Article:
Trees and branches
When looking at trees, you’re most likely to find birds perched on the higher branches, in the parts closest to the trunk. This area has the coolest shade, and allows for the best protection. The trunk is particularly helpful as birds sense vibrations from when a predator is climbing up.
9. Locate the bird with your naked eye first
While binoculars and the like are helpful in spotting birds, every beginner should start with their naked eyes first.
Your eyes have a much wider field of vision than any equipment out there. You could be focusing on a certain spot through your binos, but the bird could just be out of your field of vision.
You can easily change direction when you see movement out of the corner of your eye, or estimate from where a bird call is coming from. This trains your bird detection senses even without equipment.
On a birding trip, everyone from novices to professionals will rely on their eyesight before using equipment. They use their eyes to scan their surroundings.
Even when birds are not there, they look out for bird-attracting structures like fruit trees, bodies of water, or insect mounds. When they see something that looks interesting, it’s only then that they focus on it with their binos.
10. How to identify a bird?
To identify a bird, you should take note of the unique characteristics called “field marks” that set it apart from the rest. It’s difficult at first, but the more birds you see, the more easily you’ll notice the differences between them. Field guides have a lot of info, but sticking to these 5 field marks will help you avoid feeling overwhelmed.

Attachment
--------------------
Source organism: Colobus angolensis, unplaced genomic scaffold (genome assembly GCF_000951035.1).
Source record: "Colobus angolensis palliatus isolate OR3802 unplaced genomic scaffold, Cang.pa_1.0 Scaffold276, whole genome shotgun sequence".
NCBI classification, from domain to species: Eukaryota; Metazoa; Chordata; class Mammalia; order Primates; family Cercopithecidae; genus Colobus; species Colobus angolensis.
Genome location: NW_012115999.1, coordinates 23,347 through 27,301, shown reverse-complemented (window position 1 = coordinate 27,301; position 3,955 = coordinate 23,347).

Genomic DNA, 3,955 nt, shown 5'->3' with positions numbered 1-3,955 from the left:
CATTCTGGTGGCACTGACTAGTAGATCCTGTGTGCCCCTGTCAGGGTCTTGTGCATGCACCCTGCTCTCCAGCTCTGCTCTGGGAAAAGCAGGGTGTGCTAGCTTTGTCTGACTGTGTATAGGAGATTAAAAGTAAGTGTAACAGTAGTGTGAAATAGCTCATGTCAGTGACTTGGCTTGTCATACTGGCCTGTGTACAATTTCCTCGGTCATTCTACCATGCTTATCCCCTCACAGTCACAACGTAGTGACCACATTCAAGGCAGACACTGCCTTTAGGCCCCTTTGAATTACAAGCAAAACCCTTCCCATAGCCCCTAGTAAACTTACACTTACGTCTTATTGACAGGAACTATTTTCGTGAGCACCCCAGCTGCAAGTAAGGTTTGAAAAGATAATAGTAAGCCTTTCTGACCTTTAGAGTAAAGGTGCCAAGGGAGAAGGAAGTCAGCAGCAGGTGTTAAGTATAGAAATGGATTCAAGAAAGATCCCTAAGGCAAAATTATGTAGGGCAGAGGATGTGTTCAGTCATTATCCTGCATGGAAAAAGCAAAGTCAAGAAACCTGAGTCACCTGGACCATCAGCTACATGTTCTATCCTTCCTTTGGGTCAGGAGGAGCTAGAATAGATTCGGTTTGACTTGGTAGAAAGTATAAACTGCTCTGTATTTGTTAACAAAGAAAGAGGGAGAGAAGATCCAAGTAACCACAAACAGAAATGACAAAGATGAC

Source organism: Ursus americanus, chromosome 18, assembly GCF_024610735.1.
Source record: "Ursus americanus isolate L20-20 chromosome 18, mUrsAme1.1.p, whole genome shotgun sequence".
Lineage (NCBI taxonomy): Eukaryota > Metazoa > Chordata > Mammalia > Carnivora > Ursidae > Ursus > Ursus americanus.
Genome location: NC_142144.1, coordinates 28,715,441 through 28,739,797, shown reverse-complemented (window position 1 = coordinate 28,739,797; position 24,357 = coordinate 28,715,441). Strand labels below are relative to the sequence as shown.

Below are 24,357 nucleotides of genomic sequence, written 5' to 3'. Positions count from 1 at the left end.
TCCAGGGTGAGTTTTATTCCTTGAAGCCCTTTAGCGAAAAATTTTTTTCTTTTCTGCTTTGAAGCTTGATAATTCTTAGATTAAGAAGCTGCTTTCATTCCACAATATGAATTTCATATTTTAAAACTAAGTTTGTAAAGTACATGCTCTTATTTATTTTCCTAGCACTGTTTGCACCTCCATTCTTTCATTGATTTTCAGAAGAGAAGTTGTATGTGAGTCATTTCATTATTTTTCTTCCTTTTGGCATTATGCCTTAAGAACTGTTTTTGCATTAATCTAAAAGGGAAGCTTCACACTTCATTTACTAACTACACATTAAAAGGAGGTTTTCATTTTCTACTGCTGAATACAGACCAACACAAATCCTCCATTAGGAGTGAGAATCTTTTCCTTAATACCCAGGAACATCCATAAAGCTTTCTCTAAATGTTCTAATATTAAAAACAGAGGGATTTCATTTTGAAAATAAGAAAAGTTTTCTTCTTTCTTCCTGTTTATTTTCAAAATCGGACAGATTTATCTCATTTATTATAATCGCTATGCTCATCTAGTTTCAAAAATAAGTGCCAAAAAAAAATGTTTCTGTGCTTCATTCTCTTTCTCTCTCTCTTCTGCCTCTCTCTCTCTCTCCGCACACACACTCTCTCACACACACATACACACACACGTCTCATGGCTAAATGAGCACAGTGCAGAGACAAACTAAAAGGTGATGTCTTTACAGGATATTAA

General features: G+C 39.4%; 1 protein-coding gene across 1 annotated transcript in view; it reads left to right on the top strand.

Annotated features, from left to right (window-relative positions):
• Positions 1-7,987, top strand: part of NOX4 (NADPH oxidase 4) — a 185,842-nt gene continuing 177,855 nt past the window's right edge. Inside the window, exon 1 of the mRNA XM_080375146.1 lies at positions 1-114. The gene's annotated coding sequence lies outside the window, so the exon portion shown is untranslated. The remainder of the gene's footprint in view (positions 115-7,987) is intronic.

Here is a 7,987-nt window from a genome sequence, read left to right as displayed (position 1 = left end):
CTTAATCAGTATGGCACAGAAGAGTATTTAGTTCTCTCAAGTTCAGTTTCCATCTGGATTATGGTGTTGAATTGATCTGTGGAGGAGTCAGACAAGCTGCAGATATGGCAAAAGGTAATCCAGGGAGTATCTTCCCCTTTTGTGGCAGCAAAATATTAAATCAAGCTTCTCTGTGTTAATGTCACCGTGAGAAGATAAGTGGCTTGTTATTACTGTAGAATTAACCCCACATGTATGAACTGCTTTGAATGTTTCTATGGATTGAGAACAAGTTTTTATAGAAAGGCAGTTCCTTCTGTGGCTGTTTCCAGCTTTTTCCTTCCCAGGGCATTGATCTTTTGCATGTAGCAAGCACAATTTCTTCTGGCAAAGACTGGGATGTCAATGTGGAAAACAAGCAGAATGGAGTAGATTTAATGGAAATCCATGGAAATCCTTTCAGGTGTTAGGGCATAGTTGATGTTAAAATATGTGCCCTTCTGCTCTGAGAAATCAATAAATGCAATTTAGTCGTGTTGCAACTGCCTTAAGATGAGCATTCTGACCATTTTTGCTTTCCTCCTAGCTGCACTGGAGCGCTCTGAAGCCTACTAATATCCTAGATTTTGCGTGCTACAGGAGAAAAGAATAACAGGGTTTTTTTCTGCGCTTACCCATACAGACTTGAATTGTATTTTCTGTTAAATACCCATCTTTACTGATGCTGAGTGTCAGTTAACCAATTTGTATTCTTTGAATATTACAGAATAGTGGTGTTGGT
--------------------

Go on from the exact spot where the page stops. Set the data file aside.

Observe the bird’s body shape. Is it long and graceful like a swan, strong and proud like an eagle, or round and compact like a wren? Look at the legs, beaks, and feather arrangements. Is there any physical feature that stands out?
Remember that a bird’s physical characteristics are specially adapted to help them feed and move. Webbed feet point to birds that live near water. A hooked beak usually belongs to birds of prey. These hold important clues about what type of bird it is, which narrows down your search.
Sizing terms can be arbitrary, so it helps to define each based on easy birds whose size you already know. For example: hummingbirds are XS, sparrow and wrens are S, blackbirds and robins are M, ducks and crows are L, and herons and eagles are XL. Then compare your mystery bird to your reference birds for a more accurate description.